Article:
Where were you; what were you doing? The Class of '66 remembers:
Hal Shill, Class of 1966 Historian:
I first became aware that something was wrong while walking to my French class in the Scott classroom building. A number of students and RU staff were huddled beside a nearby building window listening to something on the radio. This was unusual, so I thought something important must be going on. I walked over the building, listened to the radio for a few minutes, and learned that President Kennedy had been shot. I didn't know the severity of his wounds at that time, so I continued on to my class. I don't remember whether the class actually met or not, but my mind was elsewhere. I went back to my dorm room in Hardenbergh later on and learned that JFK had been killed. Rumors became rampant. Had LBJ also been killed? If so, would the doddering Speaker of the House, John McCormack, become President? How vulnerable would that leave the U.S. in the Cold War? What would become of domestic policy initiatives, including civil rights? I looked out the dorm window and saw some guys playing touch football. How could they be doing this when the leadership and direction of the U.S. were in peril, I wondered.
The next few days were a blur. I remember watching the solemn funeral procession in Washington, with little John-John saluting his father's casket. I remember the memorial service in Kirkpatrick Chapel. I remember the initial shock and uncertainty gradually being supplanted by a sense that the country would survive, albeit without a leader whose rhetoric had inspired many of us and whose calm deliberation had led us through the Cuban Missile Crisis without a nuclear war.
Were all classes in Scott Hall or did it just seem that way? I was exiting a French Class from Scott Hall when I saw groups of students standing around talking excitedly near the benches that were just outside the Hall. I couldn't believe the news they were talking about - that President Kennedy had been shot in Dallas. This was a Friday and my last class was over, so I remember going back to Livingston, packing a bag, walking down to the train station and getting the next train back home to Elizabeth.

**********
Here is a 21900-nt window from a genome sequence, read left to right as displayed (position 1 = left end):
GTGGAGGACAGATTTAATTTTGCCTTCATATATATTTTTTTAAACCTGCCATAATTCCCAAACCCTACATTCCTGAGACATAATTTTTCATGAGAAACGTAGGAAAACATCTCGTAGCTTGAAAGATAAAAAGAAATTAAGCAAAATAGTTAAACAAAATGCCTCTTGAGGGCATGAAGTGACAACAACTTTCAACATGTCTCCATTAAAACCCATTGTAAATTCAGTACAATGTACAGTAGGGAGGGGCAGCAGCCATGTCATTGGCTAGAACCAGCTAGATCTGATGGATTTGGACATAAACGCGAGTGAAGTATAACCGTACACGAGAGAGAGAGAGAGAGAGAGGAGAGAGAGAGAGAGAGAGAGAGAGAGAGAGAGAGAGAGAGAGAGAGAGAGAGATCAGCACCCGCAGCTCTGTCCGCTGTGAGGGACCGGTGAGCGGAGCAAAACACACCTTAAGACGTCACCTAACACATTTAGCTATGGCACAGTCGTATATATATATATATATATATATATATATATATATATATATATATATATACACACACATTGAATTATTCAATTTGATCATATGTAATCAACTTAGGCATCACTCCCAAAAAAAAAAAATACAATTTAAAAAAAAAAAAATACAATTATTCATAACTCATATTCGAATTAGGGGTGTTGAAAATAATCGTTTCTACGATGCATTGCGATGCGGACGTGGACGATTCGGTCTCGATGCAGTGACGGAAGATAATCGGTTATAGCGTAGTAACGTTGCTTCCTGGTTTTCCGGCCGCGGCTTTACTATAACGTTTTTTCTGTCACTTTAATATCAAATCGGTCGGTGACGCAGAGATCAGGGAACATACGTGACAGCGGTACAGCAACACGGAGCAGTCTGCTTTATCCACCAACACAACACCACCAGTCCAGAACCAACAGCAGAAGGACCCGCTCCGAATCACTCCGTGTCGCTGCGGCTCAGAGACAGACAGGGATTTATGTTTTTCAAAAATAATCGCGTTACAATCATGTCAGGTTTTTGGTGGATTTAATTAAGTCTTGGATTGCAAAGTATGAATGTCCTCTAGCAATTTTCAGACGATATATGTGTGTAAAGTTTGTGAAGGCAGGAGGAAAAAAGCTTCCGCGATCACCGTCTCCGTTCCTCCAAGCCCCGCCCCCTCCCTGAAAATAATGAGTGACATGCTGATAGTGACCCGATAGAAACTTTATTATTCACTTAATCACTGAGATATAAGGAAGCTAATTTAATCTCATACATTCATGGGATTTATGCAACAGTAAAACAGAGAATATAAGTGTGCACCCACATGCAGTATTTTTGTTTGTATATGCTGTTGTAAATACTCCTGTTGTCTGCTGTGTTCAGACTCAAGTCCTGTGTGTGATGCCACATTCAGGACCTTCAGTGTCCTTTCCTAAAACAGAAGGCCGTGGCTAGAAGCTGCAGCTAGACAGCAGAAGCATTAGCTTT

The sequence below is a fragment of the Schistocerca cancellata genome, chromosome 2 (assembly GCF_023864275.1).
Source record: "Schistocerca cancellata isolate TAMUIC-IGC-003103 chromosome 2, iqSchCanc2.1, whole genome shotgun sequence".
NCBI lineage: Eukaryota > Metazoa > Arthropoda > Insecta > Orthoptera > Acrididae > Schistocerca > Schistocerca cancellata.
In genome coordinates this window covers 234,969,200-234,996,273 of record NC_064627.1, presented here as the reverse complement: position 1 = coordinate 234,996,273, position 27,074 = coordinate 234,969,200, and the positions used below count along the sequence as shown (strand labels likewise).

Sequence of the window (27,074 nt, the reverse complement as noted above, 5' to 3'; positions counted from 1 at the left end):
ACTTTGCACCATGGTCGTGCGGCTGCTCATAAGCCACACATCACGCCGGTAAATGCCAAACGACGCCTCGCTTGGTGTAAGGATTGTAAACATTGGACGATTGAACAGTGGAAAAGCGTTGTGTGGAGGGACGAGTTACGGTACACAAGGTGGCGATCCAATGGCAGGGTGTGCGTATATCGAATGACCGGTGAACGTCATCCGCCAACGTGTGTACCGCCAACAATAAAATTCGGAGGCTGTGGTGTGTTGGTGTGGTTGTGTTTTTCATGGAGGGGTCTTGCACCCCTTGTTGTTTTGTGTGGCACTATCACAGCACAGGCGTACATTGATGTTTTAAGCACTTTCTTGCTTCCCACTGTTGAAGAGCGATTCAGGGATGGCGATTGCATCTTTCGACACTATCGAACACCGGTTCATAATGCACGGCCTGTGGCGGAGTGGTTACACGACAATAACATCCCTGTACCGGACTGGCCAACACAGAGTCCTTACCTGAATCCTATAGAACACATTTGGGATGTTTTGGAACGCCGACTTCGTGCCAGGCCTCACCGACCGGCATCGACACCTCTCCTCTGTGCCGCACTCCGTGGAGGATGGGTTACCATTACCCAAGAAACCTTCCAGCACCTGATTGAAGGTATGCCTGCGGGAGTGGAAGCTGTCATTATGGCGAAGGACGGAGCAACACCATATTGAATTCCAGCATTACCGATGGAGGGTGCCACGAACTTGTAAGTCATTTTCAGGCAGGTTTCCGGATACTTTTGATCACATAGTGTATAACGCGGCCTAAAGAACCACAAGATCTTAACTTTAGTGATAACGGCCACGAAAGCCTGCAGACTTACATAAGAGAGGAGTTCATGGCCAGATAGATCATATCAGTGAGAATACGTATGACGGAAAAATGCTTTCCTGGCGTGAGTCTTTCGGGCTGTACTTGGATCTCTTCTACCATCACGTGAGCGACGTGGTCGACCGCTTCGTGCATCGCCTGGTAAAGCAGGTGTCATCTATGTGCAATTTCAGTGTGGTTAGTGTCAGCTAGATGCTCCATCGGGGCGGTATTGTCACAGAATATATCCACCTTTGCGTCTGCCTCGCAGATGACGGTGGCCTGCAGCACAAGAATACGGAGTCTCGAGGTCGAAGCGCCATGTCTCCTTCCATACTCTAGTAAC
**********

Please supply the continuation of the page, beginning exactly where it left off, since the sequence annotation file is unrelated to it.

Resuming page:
It seemed like our TV was on all weekend watching the events unfold, including the capture and later assassination of Lee Harvey Oswald on live television while he was being transferred by federal marshalls in an underground garage. I kept thinking how can this be happening ? What kind of security do they have in Texas ?
He may not have been President that long - just over 1,030 days, but I was crushed. I had stayed up until 3 am on election night while the votes were counted (Being a future accountant, I kept the tally on a large pad of paper, marking each state as the election results became final. Where did all those extra votes from Cook County come from ?) He seemed to bring a new spirit of optimism to Washington, a feeling that wouldn't return for 45 years.
I remember that day very well.. my roommate and I were working thru the Student Aid Office cleaning windows at a big house up at the Heights - was a sunny fall day - and we were listening to the radio. We heard the assassination news and were dumbstruck. Our fraternity was in turmoil all weekend with TV's running 24/7 and many Zetes were in tears. A contingent went to Washington to observe the funeral procession. Took a while for the shock to pass. A sad time.
On that day, I was in a help session with the TA for one of my EE classes when someone burst through the door and told us "some nut down in Dallas has just shot the President. The rest of the weekend was spent watching the news, watching the RU Choir sing the Brahms Requiem on TV with the Philadelphia orchestra and being generally depressed. The same day as the funeral the TA had scheduled a test. I called him and asked if the test was still being held. He said, yes, of course, and seemed puzzled why I was even asking. Who studied? Needless to say, it was the only test I ever failed while at RU.
I had a political science class that Friday morning. If memory serves, among the topics we discussed that week, and maybe even that day, was presidential succession. After that class, I took the bus home from downtown New Brunswick to Perth Amboy. I had to get our car and pick up my date that Saturday for the Homecoming Weekend football game against Columbia.
I was driving to pick up some groceries for my mother when I heard the news on the car radio. The rest of the weekend and beyond was spent glued to the television (in black and white, of course). Everything was cancelled that weekend. Back then, football on college campuses and in pro stadiums couldn't compete with the horrible news. Images of the Dallas scene, the Oswald shooting and the funeral procession still resonate. I can't recall when Rutgers re-entered my life.
Yes, it was the event that helped define our generation. Our belief in "Camelot" was shattered. The hope that it inspired was gone. Vietnam and the drug culture, Watergate and gasoline lines were about to come.
Here we are, 50 years later, thankful to have survived it all.
I was walking down College Ave heading for my Psych 101 class in the General Classroom Building when I heard someone yell from the porch of one of the frat houses that Kennedy had been shot. When I got to class, the professor came in crying and announced that class was canceled. The Federal Government was having a job fair that same day, in Voorhees Hall if I remember correctly. The psych class would have been my last class for the day, so I walked over there, and everyone was gathered around the FCC exhibit, as they had their radios set to receive the government communications from Dallas.